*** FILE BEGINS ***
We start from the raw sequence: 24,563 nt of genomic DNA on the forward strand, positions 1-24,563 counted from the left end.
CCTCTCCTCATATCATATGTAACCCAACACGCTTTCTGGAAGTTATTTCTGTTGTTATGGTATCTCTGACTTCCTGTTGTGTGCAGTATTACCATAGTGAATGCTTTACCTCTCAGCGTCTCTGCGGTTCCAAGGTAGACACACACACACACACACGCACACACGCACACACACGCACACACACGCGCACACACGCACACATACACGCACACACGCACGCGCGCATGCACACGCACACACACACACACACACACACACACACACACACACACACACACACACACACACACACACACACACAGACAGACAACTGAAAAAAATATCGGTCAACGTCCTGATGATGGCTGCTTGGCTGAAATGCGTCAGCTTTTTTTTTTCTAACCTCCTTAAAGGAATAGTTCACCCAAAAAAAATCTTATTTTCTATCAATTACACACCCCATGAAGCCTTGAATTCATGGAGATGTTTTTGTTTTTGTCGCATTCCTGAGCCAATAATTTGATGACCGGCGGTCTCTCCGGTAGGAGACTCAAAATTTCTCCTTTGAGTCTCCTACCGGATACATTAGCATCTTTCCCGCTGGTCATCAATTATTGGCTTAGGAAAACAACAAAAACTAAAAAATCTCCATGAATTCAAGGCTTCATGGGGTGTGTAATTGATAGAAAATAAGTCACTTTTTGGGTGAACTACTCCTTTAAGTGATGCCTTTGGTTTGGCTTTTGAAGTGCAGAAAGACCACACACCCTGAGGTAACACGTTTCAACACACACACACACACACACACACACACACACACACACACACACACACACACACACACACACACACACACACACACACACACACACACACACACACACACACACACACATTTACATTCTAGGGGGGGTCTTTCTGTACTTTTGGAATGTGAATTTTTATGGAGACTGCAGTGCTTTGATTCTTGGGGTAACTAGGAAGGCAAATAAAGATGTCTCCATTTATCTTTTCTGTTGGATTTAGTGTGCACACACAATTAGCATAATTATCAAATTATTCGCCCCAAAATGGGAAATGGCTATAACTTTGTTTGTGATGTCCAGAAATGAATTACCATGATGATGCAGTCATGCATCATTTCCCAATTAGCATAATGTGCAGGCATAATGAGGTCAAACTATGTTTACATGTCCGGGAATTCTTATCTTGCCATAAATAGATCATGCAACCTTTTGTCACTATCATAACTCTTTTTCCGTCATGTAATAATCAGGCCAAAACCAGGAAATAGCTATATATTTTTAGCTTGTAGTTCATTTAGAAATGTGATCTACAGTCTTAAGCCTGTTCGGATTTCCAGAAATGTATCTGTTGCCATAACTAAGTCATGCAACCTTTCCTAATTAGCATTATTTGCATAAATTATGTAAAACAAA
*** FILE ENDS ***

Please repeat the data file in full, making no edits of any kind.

We start from the raw sequence: 24,563 nt of genomic DNA on the forward strand, positions 1-24,563 counted from the left end.
CCTCTCCTCATATCATATGTAACCCAACACGCTTTCTGGAAGTTATTTCTGTTGTTATGGTATCTCTGACTTCCTGTTGTGTGCAGTATTACCATAGTGAATGCTTTACCTCTCAGCGTCTCTGCGGTTCCAAGGTAGACACACACACACACACACGCACACACGCACACACACGCACACACACGCGCACACACGCACACATACACGCACACACGCACGCGCGCATGCACACGCACACACACACACACACACACACACACACACACACACACACACACACACACACACACACACACACACAGACAGACAACTGAAAAAAATATCGGTCAACGTCCTGATGATGGCTGCTTGGCTGAAATGCGTCAGCTTTTTTTTTTCTAACCTCCTTAAAGGAATAGTTCACCCAAAAAAAATCTTATTTTCTATCAATTACACACCCCATGAAGCCTTGAATTCATGGAGATGTTTTTGTTTTTGTCGCATTCCTGAGCCAATAATTTGATGACCGGCGGTCTCTCCGGTAGGAGACTCAAAATTTCTCCTTTGAGTCTCCTACCGGATACATTAGCATCTTTCCCGCTGGTCATCAATTATTGGCTTAGGAAAACAACAAAAACTAAAAAATCTCCATGAATTCAAGGCTTCATGGGGTGTGTAATTGATAGAAAATAAGTCACTTTTTGGGTGAACTACTCCTTTAAGTGATGCCTTTGGTTTGGCTTTTGAAGTGCAGAAAGACCACACACCCTGAGGTAACACGTTTCAACACACACACACACACACACACACACACACACACACACACACACACACACACACACACACACACACACACACACACACACACACACACACACACACACACACACACACATTTACATTCTAGGGGGGGTCTTTCTGTACTTTTGGAATGTGAATTTTTATGGAGACTGCAGTGCTTTGATTCTTGGGGTAACTAGGAAGGCAAATAAAGATGTCTCCATTTATCTTTTCTGTTGGATTTAGTGTGCACACACAATTAGCATAATTATCAAATTATTCGCCCCAAAATGGGAAATGGCTATAACTTTGTTTGTGATGTCCAGAAATGAATTACCATGATGATGCAGTCATGCATCATTTCCCAATTAGCATAATGTGCAGGCATAATGAGGTCAAACTATGTTTACATGTCCGGGAATTCTTATCTTGCCATAAATAGATCATGCAACCTTTTGTCACTATCATAACTCTTTTTCCGTCATGTAATAATCAGGCCAAAACCAGGAAATAGCTATATATTTTTAGCTTGTAGTTCATTTAGAAATGTGATCTACAGTCTTAAGCCTGTTCGGATTTCCAGAAATGTATCTGTTGCCATAACTAAGTCATGCAACCTTTCCTAATTAGCATTATTTGCATAAATTATGTAAAACAAA